Anxu Sheng, Xiaoxu Li, Yuji Arai, Yuefei Ding, Kevin M. Rosso, and Juan Liu*
Publication Date: May 18, 2020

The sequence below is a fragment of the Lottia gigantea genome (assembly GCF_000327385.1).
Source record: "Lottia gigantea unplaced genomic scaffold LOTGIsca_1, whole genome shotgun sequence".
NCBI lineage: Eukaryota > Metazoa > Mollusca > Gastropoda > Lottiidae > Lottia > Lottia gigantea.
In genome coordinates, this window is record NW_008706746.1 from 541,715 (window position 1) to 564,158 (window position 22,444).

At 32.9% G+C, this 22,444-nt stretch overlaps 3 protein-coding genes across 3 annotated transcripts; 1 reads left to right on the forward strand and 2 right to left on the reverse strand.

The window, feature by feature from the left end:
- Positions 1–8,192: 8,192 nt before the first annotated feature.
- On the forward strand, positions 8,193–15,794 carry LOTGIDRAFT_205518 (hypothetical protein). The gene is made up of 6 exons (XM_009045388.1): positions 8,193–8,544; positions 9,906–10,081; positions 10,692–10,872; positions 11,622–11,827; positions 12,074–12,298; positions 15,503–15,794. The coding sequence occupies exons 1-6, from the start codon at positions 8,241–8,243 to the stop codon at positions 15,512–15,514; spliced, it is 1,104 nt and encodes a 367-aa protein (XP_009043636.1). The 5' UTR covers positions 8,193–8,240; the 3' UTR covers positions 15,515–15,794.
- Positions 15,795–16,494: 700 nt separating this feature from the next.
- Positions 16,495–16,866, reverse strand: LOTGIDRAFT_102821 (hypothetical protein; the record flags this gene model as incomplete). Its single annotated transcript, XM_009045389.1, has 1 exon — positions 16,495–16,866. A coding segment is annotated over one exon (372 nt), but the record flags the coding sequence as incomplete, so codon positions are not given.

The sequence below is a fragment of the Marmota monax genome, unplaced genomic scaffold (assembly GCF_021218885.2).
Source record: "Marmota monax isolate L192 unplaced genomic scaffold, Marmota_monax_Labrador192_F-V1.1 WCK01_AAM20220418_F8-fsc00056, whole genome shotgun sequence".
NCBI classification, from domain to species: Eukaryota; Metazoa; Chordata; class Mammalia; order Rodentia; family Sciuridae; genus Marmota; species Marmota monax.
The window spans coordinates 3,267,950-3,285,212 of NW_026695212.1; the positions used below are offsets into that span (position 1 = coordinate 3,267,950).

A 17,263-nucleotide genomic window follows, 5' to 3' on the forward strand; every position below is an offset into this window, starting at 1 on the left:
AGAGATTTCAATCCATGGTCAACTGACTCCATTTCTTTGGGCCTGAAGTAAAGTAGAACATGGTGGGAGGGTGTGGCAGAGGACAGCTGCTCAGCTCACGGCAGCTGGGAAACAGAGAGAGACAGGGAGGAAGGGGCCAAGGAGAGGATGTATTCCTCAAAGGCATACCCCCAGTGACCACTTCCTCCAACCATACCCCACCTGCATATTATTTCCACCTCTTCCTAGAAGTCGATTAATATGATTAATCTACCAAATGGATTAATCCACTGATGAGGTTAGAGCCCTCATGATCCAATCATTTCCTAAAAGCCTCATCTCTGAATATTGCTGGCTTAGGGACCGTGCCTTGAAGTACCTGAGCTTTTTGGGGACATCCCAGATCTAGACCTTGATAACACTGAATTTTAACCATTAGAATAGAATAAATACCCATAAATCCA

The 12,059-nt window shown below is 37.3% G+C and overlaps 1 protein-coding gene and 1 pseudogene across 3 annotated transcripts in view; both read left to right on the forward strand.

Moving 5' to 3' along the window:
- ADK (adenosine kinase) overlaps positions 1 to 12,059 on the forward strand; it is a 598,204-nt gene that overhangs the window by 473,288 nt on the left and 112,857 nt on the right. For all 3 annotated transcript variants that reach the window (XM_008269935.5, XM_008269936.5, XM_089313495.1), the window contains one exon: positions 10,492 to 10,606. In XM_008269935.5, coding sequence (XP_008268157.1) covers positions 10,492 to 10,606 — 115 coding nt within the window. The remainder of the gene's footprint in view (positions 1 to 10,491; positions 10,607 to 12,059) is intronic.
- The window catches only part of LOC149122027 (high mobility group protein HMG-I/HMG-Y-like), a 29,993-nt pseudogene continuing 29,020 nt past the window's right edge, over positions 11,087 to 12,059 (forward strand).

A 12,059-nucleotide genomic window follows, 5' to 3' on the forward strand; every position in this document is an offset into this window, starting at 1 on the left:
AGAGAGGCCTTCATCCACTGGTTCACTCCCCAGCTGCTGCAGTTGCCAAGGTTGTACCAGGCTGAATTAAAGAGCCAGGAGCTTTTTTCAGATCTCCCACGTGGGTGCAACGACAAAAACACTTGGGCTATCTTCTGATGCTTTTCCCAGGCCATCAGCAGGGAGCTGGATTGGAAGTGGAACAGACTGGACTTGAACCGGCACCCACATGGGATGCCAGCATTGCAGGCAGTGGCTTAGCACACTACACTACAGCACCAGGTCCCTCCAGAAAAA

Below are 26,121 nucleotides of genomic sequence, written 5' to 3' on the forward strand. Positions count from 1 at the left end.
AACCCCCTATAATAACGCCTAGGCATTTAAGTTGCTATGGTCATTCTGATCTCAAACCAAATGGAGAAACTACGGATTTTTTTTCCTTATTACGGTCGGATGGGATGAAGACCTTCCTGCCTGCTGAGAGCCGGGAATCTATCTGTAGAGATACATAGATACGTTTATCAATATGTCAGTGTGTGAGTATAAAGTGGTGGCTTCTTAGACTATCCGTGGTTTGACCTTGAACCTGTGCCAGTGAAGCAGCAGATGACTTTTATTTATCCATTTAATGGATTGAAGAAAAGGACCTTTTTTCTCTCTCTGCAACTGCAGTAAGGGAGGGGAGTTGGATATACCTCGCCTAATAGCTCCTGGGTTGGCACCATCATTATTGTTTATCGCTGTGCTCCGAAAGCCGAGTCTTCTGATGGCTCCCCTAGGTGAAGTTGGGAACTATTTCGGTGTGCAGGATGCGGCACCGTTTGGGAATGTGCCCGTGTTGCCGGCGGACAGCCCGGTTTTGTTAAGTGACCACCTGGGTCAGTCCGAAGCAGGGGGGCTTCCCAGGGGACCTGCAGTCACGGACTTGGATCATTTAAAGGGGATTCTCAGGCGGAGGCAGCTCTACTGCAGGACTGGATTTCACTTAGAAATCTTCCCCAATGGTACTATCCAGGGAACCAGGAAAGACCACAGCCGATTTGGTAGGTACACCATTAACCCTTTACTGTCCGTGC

Ferrihydrite (Fh) is generally associated with dissolved organic matter (DOM) in natural environments due to a strong sorption affinity at circumneutral pH and its high specific surface area. In suboxic conditions, aqueous Fe(II) (Fe(II)aq) can catalyze transformation of Fh into more stable crystalline Fe(III) phases, but how DOM influences the transformation kinetics and pathway is still unclear. Using citrate as a surrogate, we have examined Fh transformation with 1 mM Fe(II)aq and 0–60 μM citrate at pH 7.2. We focus on quantifying the time-dependent concentrations of sorbed Fe(II), structural Fe(II), and a key intermediate species, labile Fe(III) (Fe(III)labile), resulting from interfacial electron transfer (IET), and how these species correlate with the evolution of lepidocrocite (Lp), magnetite (Mt), and goethite (Gt) products. Low concentrations of citrate significantly impact the proportions of Lp/Gt, and the collective results reveal that its effect is primarily through its ability to complex labile Fe(III) and thereby disrupt polymerization into product crystallites, as opposed to modifying the surface properties of Fh or inhibiting IET. The emergence of a Mt coprecipitate is observed in the transformation experiments with 5–10 μM citrate, when the Fe(II)/Fe(III)labile ratio on/near the Fh surface is close to 0.5, the stoichiometric Fe(II)/Fe(III) ratio in Mt. At the molecular level, the findings suggest that citrate, and by extension DOM, can modify the relative rates of olation and oxolation reactions that assemble labile Fe(III) into various product minerals.